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HARLEM WEEK 2019: Uptown honors LGBTQ power and celebrates Pride 50


Actor Andre De Shields, winner of the Tony Award for Best Performance by an Actor in a Featured Role in a Musical for “Hadestown,” is among the 2019 Harlem Week honorees. (JEMAL COUNTESS/Getty Images for Tony Awards Pro)

This year ’s Harlem Week festivities will not only commemorate the 45th anniversary of celebrating the culturally rich village in the northern region of Manhattan,

but also honor the 50th anniversary of the LGTBQ community’s activism in New York City, which sparked a worldwide movement now regarded as Gay Pride.

According to Greater Harlem Chamber of Commerce CEO Lloyd Williams, pride is the “overriding theme” of the entire three-week celebration, which officially kicked off July 28. “What that means is that at every one of our events, we are saluting Pride’s 50th anniversary,” said Williams.

At the July 18 Gracie Mansion reception, 73-year-old Tony Award-winning Broadway legend André De Shields was saluted “specifically for what he has done to support the issues of the LGBTQ community, and his remarks were directed in that matter,” Williams said.

During New York City’s Economic Day – Aug. 8 – at Columbia University, New York City Council Speaker Corey Johnson was honored during an awards luncheon for “his leadership in supporting and promoting the issue of pride, LGTBQ.”

On Aug. 18, Harlem Day, singers Janelle Monáe and Nona Hendrix will be honored.

Janelle Monae — seen in May at the Metropolitan Museum of Art's Costume Institute benefit gala celebrating the opening of the "Camp: Notes on Fashion" exhibition — is being honored during Harlem Week.
Janelle Monae — seen in May at the Metropolitan Museum of Art's Costume Institute benefit gala celebrating the opening of the "Camp: Notes on Fashion" exhibition — is being honored during Harlem Week. (Charles Sykes/Charles Sykes/Invision/AP)

Williams, who worked closely with fellow chamber members and their LGTBQ allies last year to celebrate notable gay and lesbian people, wanted to continue the effort to help bridge the divide felt by some in the Harlem community.

“We recognize that in communities of color, historically, over the many years, that there’s been a disavowing for the persons from the LGBT community,” he said.

“They’ve been shunted aside; they have not been recognized, and they’ve been cast out. We feel that in our communities, to promote any level of division works against the entire community.”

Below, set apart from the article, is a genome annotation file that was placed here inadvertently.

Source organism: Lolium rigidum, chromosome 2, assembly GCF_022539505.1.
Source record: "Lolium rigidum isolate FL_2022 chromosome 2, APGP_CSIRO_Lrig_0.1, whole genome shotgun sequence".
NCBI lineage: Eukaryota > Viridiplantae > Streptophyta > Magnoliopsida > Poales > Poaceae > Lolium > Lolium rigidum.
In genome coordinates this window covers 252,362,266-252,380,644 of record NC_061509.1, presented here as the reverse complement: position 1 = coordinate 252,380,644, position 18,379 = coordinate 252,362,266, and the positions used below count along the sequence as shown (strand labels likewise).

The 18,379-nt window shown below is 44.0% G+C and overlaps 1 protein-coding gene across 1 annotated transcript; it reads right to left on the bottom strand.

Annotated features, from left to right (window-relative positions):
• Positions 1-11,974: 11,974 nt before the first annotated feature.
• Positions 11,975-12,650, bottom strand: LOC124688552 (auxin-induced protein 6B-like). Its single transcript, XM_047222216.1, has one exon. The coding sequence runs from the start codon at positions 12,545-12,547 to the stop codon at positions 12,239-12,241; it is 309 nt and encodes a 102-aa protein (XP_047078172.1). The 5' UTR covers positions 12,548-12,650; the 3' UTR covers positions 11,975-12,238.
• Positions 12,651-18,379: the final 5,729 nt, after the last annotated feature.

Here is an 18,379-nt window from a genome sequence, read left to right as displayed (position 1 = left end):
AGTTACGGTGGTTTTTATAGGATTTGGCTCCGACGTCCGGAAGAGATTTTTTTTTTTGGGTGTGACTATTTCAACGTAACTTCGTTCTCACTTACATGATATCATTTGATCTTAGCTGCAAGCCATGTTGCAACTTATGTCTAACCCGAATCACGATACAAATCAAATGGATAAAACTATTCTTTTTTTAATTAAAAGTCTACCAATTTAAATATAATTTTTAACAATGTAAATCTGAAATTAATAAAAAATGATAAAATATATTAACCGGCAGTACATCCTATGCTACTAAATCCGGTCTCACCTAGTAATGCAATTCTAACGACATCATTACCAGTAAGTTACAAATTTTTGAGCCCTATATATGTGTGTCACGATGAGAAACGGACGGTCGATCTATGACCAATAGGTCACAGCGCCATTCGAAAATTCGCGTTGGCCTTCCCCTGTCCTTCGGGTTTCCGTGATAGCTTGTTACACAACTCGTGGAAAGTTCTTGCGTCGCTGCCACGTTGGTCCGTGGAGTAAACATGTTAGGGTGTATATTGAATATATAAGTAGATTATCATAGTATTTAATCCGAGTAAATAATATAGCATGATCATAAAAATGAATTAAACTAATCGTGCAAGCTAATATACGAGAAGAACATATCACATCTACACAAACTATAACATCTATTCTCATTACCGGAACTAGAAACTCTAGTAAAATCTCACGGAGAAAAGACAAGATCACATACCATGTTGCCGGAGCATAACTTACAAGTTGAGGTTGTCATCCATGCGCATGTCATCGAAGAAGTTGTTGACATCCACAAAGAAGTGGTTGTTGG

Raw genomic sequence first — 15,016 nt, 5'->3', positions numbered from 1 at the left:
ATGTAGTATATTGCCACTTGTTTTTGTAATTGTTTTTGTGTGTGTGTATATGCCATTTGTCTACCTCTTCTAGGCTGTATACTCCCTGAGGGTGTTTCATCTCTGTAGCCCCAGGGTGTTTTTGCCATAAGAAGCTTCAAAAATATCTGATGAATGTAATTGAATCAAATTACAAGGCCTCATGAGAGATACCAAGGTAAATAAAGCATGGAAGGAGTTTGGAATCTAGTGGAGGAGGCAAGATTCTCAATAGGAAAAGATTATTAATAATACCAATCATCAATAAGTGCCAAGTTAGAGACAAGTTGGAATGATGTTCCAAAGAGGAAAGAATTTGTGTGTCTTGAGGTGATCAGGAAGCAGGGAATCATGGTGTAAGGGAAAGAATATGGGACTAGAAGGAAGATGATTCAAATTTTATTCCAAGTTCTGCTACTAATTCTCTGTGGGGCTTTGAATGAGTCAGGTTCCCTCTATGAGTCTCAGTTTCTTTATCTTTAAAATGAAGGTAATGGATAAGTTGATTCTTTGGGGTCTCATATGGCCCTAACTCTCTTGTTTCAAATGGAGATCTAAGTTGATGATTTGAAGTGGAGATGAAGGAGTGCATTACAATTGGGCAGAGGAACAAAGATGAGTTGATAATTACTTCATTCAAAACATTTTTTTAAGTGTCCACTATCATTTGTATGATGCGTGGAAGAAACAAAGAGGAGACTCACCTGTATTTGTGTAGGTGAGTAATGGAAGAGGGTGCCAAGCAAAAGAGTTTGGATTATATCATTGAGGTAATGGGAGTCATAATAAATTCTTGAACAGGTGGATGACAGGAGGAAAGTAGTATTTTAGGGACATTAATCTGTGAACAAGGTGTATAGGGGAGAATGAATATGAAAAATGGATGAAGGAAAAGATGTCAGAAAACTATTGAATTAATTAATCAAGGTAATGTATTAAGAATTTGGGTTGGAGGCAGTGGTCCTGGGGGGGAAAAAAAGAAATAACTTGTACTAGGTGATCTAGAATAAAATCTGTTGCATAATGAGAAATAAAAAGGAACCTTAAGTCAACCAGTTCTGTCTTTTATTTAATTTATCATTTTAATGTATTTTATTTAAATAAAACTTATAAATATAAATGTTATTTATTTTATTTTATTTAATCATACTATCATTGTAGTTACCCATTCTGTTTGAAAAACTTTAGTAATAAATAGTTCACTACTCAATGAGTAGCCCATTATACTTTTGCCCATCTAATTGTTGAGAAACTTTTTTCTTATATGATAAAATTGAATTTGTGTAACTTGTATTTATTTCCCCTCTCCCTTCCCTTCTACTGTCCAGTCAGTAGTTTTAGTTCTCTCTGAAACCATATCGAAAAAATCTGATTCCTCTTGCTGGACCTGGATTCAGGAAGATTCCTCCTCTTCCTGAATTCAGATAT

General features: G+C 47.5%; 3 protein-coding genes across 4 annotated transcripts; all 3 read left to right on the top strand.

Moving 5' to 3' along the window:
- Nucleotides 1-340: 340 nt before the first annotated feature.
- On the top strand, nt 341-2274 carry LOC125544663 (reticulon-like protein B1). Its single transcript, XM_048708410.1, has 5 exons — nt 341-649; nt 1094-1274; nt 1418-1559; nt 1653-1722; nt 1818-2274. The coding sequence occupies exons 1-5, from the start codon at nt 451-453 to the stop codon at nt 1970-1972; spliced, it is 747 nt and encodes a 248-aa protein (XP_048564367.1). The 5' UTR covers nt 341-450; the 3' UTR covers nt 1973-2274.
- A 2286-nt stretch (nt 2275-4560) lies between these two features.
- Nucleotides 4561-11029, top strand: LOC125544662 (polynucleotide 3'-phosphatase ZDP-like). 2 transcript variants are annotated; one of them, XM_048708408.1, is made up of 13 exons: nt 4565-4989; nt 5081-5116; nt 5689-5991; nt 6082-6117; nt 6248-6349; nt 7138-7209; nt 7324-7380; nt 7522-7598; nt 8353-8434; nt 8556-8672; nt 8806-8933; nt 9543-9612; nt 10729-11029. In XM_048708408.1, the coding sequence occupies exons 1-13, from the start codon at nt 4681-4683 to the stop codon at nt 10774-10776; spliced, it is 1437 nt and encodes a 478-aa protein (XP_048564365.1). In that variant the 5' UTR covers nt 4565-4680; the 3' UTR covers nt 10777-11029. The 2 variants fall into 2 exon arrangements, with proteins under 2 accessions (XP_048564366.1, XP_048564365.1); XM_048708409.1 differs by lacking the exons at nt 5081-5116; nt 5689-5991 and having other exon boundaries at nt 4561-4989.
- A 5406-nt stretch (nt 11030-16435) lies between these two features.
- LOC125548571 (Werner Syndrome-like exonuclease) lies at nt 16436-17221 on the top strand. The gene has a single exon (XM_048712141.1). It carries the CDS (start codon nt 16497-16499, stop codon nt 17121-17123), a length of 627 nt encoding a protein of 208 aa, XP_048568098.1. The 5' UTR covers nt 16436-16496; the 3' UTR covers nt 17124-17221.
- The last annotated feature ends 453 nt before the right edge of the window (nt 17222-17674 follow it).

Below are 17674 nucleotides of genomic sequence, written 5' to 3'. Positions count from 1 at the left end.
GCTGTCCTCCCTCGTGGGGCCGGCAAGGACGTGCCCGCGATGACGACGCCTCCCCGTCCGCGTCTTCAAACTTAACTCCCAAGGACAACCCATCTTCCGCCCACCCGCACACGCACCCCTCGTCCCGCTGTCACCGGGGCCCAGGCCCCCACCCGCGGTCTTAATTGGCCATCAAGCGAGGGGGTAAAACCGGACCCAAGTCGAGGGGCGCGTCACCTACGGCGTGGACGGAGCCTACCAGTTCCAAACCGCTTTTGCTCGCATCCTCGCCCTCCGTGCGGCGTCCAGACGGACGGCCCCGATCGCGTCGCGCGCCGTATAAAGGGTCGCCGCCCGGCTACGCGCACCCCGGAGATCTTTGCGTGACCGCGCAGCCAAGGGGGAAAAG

Williams said that because of the stigma associated with queer culture and different sexual orientations, people do not accept gay relatives.

“Our objective is to recognize that that is wrong, and we need to address the issue,” he said. “So what we’re trying to do is bring people together, come together as a family and understand the unity that is needed.”

As optimistically inclusive as Williams and his professional peers have become, area locals recently found themselves at the epicenter of homophobia and anti-gay

controversy when a rainbow flag was torched twice outside the Alibi Lounge – a gay bar on Adam Clayton Powell Blvd. – in June, which is LGTBQ Pride Month.

With the continued push to recognize and highlight LGTBQ community members, the chamber leaders hope that Harlem Week 2019 events will stem such acts of bias. The group joined community leaders and the Rev. Al Sharpton’s National Action Network to publicly denounce the hateful acts.

Williams is hopeful that Harlem Week 2019’s recognition of the LGTBQ community within the Harlem community will end incidents like these and bring light to darkness.

“I think the key is for us to learn that a part of what’s taking place here is a division – and that particularly in communities of color, where unity is more necessary than ever, any measure of division in our community [is a] force against the best interests of every single person.”